Israel and the United States agreed to exchange information on criminal records of citizens seeking to enter their countries
Tal Heinrich | March 6, 2022
Israeli Public Security Minister Omer Barlev, U.S. Department of Homeland Security Under Secretary for Policy Robert Silvers and Israeli Interior Minister Ayelet Shaked sign an information-sharing agreement in Jerusalem on March 2, 2022. (Photo courtesy) Israel has long been interested in getting into the U.S. visa waiver program (VWP) as Israelis currently need to apply for a visa in order to visit America. Recently, however, it appears that years of Israeli lobbying efforts are bearing some fruit. Last week, the Israeli government and the U.S. Department of Homeland Security reached an agreement to share information between the two countries as it relates to the criminal records of citizens. This latest development is regarded as a step towards including the Jewish state in the visa waiver program.
The agreement was signed in Jerusalem by Public Security Minister Omer Barlev and Department of Homeland Security Under Secretary for Policy Robert Silvers, in the presence of Israel’s Interior Minister Ayelet Shaked. The VWP enables most citizens or nationals of participating countries to travel to the United States for tourism or business for stays of 90 days or less without obtaining a visa, according to the U.S. State Department website. Israelis are currently required to go through a lengthy visa application process, even for tourism purposes. Any country interested in joining the program must provide the U.S. with access to criminal records of its citizens. Under the new agreement, both the U.S. and Israel will be able to file inquiries regarding the criminal records of citizens seeking to enter their borders. The information sharing is expected to be limited to 1,000 inquiries only and won’t provide the countries with full access to one another’s criminal databases.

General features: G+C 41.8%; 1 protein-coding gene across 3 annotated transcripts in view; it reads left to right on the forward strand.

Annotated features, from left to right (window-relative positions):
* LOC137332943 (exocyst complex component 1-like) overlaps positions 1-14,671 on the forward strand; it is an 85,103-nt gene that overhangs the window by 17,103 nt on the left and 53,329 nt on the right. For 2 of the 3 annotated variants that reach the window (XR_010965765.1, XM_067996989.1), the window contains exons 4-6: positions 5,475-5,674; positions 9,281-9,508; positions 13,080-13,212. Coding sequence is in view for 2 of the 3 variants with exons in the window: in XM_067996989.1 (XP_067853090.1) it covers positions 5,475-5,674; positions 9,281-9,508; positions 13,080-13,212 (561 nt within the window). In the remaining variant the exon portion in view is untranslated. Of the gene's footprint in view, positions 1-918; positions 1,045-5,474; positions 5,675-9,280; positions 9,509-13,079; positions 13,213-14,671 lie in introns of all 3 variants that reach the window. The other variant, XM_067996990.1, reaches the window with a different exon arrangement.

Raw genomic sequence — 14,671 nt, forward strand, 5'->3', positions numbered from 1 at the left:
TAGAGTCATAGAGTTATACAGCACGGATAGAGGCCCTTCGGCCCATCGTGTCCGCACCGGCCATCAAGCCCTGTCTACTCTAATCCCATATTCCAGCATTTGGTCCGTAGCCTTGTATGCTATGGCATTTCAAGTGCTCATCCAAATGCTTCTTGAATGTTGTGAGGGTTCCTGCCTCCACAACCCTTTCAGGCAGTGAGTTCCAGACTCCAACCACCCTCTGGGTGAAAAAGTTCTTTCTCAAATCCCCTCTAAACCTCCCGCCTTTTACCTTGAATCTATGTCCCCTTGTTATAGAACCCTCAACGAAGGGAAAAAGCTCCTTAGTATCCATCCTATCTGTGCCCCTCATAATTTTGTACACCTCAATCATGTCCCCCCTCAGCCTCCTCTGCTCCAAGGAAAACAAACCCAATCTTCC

Israeli officials claimed in the past that such access would require an approval of the Israeli parliament. Shaked stressed it still would be a necessary step. “Today we took another step toward visa exemptions for Israelis and signed an agreement that was a necessary criterion for meeting the Americans’ prerequisites,” Shaked said in a statement. “As I promised, we continue to advance this objective on a daily basis with all our might and will do so until the job is done. There’s still a ways to go, but thanks to the hard work of both sides, we will be able to deliver the good news to Israeli citizens.”
Israel would join 39 other nations in the desired waiver program, such as most EU members, the UK, Switzerland, Norway, Australia, New Zealand and Chile. An additional hurdle along the way is Israel’s visa rejection rate that stands at 4.5%, which is higher than the maximum 3% required.